In this article we'll continue on the same path as last week, reviewing the characteristic cadences of each mode.
After the Dorian mode comes…
The Phrygian mode
The main cadences of the Phrygian mode are the following: The first cadence goes from the tonic minor chord (I minor in this case) to the second degree flat (bIIM7 in this case).
The second one introduces the IV degree minor chord (IV min 7 in this case) between the two previous chords.
The third one goes from the tonic chord (I min 7) to the seventh degree flat (bVII min 7 in this case).
You can also use a I min 7 – bVII min 7 – bIIM7 progression.
Which is like placing the bVII min 7 between the two chords of the first cadence.
The Lydian mode
The Lydian mode uses the following formulas: The progression from the tonic chord (IM7) to the seventh degree (VII min 7 here).
This cadence can be enriched with the introduction of a chord based on the third degree (III min 7 in this case), as in the following example:
And you could actually also add to the previous progression the sixth degree chord (VI min 7), going through the I degree, like in the example below:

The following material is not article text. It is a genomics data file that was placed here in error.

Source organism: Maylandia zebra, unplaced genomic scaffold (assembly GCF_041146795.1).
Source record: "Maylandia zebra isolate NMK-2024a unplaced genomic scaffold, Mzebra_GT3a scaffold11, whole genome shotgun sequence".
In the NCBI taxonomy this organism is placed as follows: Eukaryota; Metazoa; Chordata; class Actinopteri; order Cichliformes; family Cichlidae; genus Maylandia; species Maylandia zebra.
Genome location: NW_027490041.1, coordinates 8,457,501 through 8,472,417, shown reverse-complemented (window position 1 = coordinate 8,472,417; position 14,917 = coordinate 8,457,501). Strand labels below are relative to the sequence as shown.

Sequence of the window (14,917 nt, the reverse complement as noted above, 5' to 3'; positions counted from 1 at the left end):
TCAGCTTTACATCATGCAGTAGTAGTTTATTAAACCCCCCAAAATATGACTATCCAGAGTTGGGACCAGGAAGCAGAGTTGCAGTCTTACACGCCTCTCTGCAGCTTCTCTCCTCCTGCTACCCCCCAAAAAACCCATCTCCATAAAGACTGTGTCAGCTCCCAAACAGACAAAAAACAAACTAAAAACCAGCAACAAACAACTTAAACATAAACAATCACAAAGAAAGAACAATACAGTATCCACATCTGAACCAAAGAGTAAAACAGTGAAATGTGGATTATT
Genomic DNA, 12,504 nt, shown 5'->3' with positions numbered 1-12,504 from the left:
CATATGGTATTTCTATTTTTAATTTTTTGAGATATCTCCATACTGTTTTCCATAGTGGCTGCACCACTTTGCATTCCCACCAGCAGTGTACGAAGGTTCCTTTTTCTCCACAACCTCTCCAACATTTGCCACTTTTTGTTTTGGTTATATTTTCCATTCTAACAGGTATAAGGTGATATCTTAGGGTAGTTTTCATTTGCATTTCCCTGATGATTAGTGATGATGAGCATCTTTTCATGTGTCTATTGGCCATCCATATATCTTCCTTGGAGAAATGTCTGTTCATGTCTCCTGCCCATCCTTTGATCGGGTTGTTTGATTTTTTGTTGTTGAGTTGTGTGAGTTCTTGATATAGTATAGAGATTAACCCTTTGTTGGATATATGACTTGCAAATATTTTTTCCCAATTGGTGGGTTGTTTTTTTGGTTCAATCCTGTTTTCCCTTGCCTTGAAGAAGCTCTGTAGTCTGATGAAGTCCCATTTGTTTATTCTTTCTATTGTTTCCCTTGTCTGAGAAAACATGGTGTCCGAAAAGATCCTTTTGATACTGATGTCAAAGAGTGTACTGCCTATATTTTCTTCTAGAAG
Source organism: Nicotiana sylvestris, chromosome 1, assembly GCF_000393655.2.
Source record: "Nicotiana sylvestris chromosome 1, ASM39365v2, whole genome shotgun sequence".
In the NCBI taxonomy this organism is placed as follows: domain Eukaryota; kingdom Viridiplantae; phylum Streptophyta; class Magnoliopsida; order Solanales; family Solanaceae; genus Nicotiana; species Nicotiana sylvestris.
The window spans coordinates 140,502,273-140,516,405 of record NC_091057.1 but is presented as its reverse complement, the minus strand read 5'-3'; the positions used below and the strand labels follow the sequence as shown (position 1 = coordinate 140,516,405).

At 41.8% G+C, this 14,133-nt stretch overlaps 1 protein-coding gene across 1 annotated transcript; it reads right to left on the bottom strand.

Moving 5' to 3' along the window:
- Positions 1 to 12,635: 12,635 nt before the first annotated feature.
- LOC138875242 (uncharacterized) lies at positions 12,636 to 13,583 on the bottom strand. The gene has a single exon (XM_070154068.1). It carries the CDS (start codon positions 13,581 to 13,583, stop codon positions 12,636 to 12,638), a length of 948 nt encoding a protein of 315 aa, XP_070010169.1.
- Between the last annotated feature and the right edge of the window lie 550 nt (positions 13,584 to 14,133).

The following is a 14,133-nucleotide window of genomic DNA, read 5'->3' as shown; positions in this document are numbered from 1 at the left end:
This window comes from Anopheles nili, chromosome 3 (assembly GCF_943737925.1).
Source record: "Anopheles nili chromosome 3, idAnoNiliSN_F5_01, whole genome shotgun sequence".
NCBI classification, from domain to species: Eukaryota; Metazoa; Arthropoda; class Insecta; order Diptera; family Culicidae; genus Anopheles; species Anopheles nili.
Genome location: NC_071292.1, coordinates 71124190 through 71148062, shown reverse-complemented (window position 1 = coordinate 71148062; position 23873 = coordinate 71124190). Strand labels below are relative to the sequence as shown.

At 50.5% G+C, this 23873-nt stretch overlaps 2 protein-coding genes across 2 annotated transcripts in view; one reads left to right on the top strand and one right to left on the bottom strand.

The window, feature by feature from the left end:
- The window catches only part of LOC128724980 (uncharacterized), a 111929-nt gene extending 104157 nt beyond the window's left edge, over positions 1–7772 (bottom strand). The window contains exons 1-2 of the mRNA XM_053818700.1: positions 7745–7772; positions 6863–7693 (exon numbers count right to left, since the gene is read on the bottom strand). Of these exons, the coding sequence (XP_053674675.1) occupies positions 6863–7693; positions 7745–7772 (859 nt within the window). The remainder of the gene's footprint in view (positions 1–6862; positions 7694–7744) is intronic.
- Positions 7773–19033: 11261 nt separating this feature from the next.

Finally, you can also use the cadence which leads from the second degree (II7 here) to the tonic chord:
The Mixolydian mode
It’s important to recall that the Mixolydian mode is the one that’s characteristic to the dominant of the original scale, which means you need to be specially careful if you want to avoid being “pulled” towards the tonal system.
The Mixolydian mode is particularly fond of alternating between the tonic chord (I7 in this case), the fifth degree (Vmin7) and the second degree flat (bVIIM7). But the motion from I7 towards bVIIM7 also works:
Just like the progression from I7, Vmin7 and bVIIM7:
A cadence you can enrich with chords based on the second and sixth degrees, VImin7 and IImin7 respectively:
But let’s move on.
The Aeolian mode
The Aeolian mode is mainly characterized by alternations between the tonic chord (Imin7 in this case) and the seventh degree flat (bVII7). And once again, the latter corresponds to the dominant of the original scale… If you’ve been following this series since article 50 you know what (not) to do! But let’s go back to the topic at hand. For the Aeolian mode you have the cadence going from Imin7 to bVII7:
A cadence which can be enriched introducing chords based on the sixth degree flat (bVIM7 in this case), as you can see in the following example:
And, to finish, the Locrian mode!
The Locrian mode
As you saw in article 52, the Locrian mode is particularly controversial due to the “fragility” of its tonic chord, which includes the diminished fifth forming a tritone with the root. To avoid the instability of this chord you can alter it in certain cases.
Hence, in the following example (bIIImin of the Locrian mode towards IM), the tonic chord won’t be built on the b5 but rather on a major form, and the modal aspect is introduced through the alternation with the bIIImin chord: